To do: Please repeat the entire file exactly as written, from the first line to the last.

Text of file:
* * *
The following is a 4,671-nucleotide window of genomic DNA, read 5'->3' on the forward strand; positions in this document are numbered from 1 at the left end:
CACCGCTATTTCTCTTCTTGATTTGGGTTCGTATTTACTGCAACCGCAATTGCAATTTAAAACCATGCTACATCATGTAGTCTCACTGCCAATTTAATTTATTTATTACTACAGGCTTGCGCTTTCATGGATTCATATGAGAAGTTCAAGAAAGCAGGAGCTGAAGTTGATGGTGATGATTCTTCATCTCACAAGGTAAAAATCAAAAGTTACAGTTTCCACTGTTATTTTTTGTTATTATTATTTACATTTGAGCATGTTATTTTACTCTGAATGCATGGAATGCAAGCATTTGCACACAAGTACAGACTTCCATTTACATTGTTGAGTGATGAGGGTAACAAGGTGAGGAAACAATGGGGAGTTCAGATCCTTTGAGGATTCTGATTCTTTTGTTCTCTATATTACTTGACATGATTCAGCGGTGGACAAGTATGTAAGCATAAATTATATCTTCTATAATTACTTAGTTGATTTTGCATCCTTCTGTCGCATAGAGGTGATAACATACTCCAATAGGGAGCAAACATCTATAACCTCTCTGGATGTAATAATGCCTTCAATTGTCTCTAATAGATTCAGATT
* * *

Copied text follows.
The following is a 4,671-nucleotide window of genomic DNA, read 5'->3' on the forward strand; positions in this document are numbered from 1 at the left end:
CACCGCTATTTCTCTTCTTGATTTGGGTTCGTATTTACTGCAACCGCAATTGCAATTTAAAACCATGCTACATCATGTAGTCTCACTGCCAATTTAATTTATTTATTACTACAGGCTTGCGCTTTCATGGATTCATATGAGAAGTTCAAGAAAGCAGGAGCTGAAGTTGATGGTGATGATTCTTCATCTCACAAGGTAAAAATCAAAAGTTACAGTTTCCACTGTTATTTTTTGTTATTATTATTTACATTTGAGCATGTTATTTTACTCTGAATGCATGGAATGCAAGCATTTGCACACAAGTACAGACTTCCATTTACATTGTTGAGTGATGAGGGTAACAAGGTGAGGAAACAATGGGGAGTTCAGATCCTTTGAGGATTCTGATTCTTTTGTTCTCTATATTACTTGACATGATTCAGCGGTGGACAAGTATGTAAGCATAAATTATATCTTCTATAATTACTTAGTTGATTTTGCATCCTTCTGTCGCATAGAGGTGATAACATACTCCAATAGGGAGCAAACATCTATAACCTCTCTGGATGTAATAATGCCTTCAATTGTCTCTAATAGATTCAGATT